But would I give up? Hell, no! When I set my mind to something, I do it. One way or another. So, I cleaned up the stinky mess and posted on the CSS forum again. This time, Dale, a sweet and helpful sailor up in Chimicum, offered to solder my feed tube for me if I brought the stove to him. I did. Shawn helped me wrestle it out of the boat and off we went up the Olympic Peninsula. It was a beautiful day and I felt enthusiastic. Finally, my stove would be working, and I could move beyond the raw food diet I had been forced to live on. I think it was around this time, I dubbed the stove, "Faith."
Dale was wonderful and spent four hours teaching me everything about kerosene burners and the finer details of maintenance. In the end, he soldered the tube up and after testing it with soapy water and an air compressor, sent us on our way.
When we got back to the boat, Shawn lifted Faith aboard for me and we fired her up. Guess what? Kerosene penetrates like nothing you have ever seen. So, yes, you guessed it. It leaked through the solder. Okay, this time I didn't cry, but rather uttered some choice expletives. But give up? Hell, no!
Three more days of calling radiator shops and refrigeration repair places. Nobody would touch it. Finally, I removed the copper tubing assembly and drove to the biggest machining, fabrication and welding outfit I could find, Mega Machine. I walked in there and told the receptionist that I was not leaving until I either had the thing repaired or the name of somebody who could do it. She called up Larry from the shop, who told me they didn't do that type of work there. I said I knew this, but surely there was an employee or somebody that someone knew who could do this work for me. I repeated my intention of staying right there in that office until I had a lead. I would not take "no" for an answer. Larry, scratched his head for a moment, then told me to look up Bert at Inlet Connections. I threatened to return if Bert couldn't do the job; I was not going to let Larry off the hook. He appeared annoyed, but secretly I think he was a little turned on by firm resolve.
I headed downtown to Inlet Connection to talk to Bert. I found him in his shop and explained my dilemma. He told me he had silver soldered custom artsy sprinkler heads with dragonfly wings and layered flower petals. He made custom fixtures for the State Capitol building. I knew right away, Bert was my guy. Soldering stoves was not something they do at the radiator repair shop, but he was willing to do it "on the side" for me when he could find the time. I left the burner assembly in his care and hoped he wouldn't take too long. The very next day he called me. It was done. All he needed was for me to pick up a fifth of Crown Royal Reserve. I did. And for that bottle of whiskey I got my fuel tube repaired. Now that is the way the deals should work!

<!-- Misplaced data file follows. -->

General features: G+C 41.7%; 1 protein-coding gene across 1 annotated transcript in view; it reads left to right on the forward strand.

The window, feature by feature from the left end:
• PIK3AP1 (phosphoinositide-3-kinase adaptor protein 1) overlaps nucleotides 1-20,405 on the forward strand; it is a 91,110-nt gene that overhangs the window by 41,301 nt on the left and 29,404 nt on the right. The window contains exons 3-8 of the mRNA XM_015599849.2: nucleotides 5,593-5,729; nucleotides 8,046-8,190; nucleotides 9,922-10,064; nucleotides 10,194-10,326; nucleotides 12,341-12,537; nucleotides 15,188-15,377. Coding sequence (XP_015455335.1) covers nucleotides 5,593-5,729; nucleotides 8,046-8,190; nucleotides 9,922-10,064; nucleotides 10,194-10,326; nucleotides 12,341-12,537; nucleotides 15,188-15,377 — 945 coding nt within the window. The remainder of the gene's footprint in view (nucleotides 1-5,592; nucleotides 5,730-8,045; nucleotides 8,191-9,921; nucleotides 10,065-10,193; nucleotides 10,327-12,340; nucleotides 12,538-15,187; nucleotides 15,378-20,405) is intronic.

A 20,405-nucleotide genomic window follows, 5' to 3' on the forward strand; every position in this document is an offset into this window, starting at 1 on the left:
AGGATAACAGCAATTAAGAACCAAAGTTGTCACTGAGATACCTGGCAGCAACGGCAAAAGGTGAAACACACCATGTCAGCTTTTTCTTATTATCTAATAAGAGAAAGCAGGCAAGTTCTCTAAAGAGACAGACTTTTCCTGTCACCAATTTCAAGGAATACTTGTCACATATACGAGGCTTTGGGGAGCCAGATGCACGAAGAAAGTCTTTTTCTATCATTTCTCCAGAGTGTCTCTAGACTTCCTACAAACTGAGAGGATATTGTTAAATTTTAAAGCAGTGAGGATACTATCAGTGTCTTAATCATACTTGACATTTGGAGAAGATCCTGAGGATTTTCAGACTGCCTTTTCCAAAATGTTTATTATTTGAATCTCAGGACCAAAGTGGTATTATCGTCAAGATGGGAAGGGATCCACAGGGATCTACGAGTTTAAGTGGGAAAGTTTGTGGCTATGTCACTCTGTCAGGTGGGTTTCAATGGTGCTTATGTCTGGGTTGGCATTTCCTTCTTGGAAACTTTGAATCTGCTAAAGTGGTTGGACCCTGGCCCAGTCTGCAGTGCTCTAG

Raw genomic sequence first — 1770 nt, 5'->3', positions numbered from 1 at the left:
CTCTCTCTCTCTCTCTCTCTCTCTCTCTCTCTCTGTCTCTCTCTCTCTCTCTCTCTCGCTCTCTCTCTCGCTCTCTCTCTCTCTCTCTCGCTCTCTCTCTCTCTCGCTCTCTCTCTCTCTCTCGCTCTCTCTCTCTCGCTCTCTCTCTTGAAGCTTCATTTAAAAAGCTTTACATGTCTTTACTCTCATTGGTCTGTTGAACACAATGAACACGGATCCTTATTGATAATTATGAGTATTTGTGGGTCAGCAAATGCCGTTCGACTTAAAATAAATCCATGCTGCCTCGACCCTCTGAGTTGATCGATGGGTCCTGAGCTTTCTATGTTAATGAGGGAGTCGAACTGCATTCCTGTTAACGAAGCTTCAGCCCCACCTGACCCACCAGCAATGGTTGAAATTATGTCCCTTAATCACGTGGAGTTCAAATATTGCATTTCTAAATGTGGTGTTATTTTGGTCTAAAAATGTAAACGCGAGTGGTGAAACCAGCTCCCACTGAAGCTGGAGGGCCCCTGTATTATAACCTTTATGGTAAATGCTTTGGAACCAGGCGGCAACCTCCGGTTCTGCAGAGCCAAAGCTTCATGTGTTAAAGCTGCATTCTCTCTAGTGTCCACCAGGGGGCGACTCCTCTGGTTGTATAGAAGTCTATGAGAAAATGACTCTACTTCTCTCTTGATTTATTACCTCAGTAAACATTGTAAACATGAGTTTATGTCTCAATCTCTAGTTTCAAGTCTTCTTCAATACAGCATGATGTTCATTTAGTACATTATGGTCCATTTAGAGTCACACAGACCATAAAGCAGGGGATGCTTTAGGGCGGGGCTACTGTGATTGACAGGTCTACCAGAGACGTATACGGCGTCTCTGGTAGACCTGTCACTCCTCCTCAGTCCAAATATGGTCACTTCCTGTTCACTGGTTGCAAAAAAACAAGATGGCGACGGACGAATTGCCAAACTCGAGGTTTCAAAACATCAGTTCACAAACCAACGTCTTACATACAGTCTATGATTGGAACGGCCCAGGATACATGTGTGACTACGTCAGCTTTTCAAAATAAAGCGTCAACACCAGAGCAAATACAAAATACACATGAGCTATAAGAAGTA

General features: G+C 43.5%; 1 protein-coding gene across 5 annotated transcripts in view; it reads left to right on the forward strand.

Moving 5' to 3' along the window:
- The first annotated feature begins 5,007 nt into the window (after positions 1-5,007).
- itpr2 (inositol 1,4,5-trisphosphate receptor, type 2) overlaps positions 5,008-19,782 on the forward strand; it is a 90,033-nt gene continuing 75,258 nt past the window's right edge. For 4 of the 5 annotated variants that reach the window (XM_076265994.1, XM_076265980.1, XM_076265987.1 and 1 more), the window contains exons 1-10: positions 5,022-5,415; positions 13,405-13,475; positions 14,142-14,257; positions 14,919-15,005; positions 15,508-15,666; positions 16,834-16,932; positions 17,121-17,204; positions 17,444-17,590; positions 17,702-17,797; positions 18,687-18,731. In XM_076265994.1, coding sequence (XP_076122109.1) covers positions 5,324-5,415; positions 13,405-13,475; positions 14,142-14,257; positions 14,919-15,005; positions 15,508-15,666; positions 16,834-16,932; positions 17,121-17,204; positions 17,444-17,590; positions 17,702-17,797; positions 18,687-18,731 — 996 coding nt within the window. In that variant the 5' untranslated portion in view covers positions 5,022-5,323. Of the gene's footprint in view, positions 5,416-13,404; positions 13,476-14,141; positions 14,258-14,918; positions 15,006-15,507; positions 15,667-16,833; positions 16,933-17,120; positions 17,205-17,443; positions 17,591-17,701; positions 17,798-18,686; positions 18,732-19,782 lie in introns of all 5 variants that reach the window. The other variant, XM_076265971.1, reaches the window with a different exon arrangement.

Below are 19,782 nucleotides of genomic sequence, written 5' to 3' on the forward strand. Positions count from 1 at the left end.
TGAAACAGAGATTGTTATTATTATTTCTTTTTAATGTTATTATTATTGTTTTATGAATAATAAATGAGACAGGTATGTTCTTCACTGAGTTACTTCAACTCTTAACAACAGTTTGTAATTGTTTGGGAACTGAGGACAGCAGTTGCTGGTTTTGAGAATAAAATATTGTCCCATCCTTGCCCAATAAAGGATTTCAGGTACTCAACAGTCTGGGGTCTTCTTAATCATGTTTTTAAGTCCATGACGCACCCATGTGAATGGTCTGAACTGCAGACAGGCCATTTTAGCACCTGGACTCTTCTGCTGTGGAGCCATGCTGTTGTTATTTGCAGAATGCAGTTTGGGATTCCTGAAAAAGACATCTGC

Back on Dervish, Shawn and I installed the thing and managed to get the burner on, aligned and tightened just right with a combination of new washers from Scotland and the thin asbestos ones that came from Portugal. The trick is to use enough washer material to get the burner to tighten down AND line up with the knob assembly. To do this you have to experiment a bit with different combinations of washers. I fired it up , and oh baby baby, she burned. No leaks. But the next morning as I tried to boil water for coffee, something was still wrong. The flame puffed and fluttered and then went out with a huge plume of black smoke. What!?
Turns out I was out of kerosene, so the final chapter of this story involves researching the best fuel to burn in good old, Faith. In hardware stores you will pay up to $12/gallon for K1 grade kerosene. But did you know that jets use kerosene as fuel? They do. Airports have huge tanks of what they call Jet-A fuel which they sell for around $5/gallon. This is basically the same as K1 but a bit more refined. If you ask them for the sump fuel (the stuff they drain off regularly to check for contaminants) they will give you an even better discount. I got a gallon for $3 and was told I could get all I want at that price. And let me tell you, the stuff burns hot, clean, bright, and almost without any odor. I love love love it. I still haven't used the oven, but the burner in it works. I need to buy a thermometer and figure out a way to keep the temperature more or less stable. I'll be sure to post my experiences with baking in Faith as I gain them.
So, there you have it! My fabulous fettling ordeal and the grand success at the end of the story. In truth, my stove is still not 100%; I now have another burner that is a little seepy (probably from all the tweaking and stress of disassembling and reassembling). But I can fix it. I know I can! I have the parts, I have the knowledge, and I am developing the patience. Fettling isn't for the weak willed, but then, neither is sailing.
Feel free to contact me if you need encouragement with your old kerosene stove. I just might be able to help.